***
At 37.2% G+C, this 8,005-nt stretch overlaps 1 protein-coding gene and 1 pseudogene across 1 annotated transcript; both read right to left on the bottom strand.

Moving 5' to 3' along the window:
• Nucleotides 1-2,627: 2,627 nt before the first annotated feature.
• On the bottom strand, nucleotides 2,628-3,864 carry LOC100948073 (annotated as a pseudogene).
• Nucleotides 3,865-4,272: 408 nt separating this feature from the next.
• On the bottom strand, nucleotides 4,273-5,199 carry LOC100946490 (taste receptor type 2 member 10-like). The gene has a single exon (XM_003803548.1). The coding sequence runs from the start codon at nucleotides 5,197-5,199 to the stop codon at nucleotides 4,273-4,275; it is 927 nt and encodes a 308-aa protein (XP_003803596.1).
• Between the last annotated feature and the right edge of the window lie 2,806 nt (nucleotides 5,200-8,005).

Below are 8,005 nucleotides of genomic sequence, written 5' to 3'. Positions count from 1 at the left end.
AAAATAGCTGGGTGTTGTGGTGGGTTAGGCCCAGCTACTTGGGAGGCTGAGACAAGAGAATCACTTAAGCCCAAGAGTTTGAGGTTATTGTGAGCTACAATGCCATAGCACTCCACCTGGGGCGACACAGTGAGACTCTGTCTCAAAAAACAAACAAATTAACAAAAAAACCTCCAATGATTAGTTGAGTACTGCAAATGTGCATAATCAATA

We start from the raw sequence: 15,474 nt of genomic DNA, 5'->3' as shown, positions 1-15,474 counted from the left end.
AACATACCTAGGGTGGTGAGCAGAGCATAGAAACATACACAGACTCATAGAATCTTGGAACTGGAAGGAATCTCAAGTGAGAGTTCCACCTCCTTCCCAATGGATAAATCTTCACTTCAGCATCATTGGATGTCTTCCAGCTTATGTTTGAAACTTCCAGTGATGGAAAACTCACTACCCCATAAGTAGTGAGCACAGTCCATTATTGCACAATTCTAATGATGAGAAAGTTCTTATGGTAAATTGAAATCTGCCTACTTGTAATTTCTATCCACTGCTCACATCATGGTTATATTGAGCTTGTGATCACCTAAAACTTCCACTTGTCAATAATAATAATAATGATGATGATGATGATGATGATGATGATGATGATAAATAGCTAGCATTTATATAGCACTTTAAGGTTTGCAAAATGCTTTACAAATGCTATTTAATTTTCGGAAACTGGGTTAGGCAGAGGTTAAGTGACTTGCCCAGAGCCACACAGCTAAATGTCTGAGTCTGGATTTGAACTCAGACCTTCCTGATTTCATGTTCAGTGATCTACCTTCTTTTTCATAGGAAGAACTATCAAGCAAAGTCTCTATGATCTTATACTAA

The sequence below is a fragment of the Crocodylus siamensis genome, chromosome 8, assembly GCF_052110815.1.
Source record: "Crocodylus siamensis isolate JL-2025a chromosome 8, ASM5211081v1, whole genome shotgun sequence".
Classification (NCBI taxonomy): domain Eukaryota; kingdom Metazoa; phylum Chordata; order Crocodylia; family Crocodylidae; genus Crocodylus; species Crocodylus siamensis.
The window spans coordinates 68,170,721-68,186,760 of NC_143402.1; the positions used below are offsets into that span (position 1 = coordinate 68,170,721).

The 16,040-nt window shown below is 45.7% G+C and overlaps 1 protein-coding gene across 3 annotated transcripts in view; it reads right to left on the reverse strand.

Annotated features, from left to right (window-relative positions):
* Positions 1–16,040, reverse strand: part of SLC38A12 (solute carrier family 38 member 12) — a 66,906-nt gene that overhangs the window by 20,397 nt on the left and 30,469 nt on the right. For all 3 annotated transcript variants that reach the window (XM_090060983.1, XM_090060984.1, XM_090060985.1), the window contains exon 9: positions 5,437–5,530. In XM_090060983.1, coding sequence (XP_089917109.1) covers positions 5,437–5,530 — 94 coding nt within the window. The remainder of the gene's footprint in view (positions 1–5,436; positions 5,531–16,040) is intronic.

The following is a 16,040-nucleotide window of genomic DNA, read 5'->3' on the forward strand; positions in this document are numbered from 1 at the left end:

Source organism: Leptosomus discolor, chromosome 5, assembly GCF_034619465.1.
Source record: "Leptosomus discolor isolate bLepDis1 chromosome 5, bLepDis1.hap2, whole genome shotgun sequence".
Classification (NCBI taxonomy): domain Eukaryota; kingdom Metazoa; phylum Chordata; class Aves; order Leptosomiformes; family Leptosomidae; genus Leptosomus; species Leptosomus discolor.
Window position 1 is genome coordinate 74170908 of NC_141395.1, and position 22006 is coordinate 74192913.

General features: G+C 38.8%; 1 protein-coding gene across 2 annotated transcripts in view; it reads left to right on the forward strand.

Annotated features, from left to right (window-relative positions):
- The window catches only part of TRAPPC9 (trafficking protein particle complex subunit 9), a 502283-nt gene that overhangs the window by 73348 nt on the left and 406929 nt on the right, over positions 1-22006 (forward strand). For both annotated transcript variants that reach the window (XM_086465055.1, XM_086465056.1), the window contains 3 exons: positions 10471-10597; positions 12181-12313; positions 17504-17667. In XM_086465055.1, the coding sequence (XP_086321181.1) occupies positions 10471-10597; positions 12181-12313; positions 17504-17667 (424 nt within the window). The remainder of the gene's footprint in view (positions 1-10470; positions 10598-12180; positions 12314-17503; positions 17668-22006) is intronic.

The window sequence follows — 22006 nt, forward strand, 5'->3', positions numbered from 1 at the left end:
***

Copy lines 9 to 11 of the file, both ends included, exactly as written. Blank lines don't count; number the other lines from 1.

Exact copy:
AAAATAGCTGGGTGTTGTGGTGGGTTAGGCCCAGCTACTTGGGAGGCTGAGACAAGAGAATCACTTAAGCCCAAGAGTTTGAGGTTATTGTGAGCTACAATGCCATAGCACTCCACCTGGGGCGACACAGTGAGACTCTGTCTCAAAAAACAAACAAATTAACAAAAAAACCTCCAATGATTAGTTGAGTACTGCAAATGTGCATAATCAATA

We start from the raw sequence: 15,474 nt of genomic DNA, 5'->3' as shown, positions 1-15,474 counted from the left end.
AACATACCTAGGGTGGTGAGCAGAGCATAGAAACATACACAGACTCATAGAATCTTGGAACTGGAAGGAATCTCAAGTGAGAGTTCCACCTCCTTCCCAATGGATAAATCTTCACTTCAGCATCATTGGATGTCTTCCAGCTTATGTTTGAAACTTCCAGTGATGGAAAACTCACTACCCCATAAGTAGTGAGCACAGTCCATTATTGCACAATTCTAATGATGAGAAAGTTCTTATGGTAAATTGAAATCTGCCTACTTGTAATTTCTATCCACTGCTCACATCATGGTTATATTGAGCTTGTGATCACCTAAAACTTCCACTTGTCAATAATAATAATAATGATGATGATGATGATGATGATGATGATGATGATAAATAGCTAGCATTTATATAGCACTTTAAGGTTTGCAAAATGCTTTACAAATGCTATTTAATTTTCGGAAACTGGGTTAGGCAGAGGTTAAGTGACTTGCCCAGAGCCACACAGCTAAATGTCTGAGTCTGGATTTGAACTCAGACCTTCCTGATTTCATGTTCAGTGATCTACCTTCTTTTTCATAGGAAGAACTATCAAGCAAAGTCTCTATGATCTTATACTAA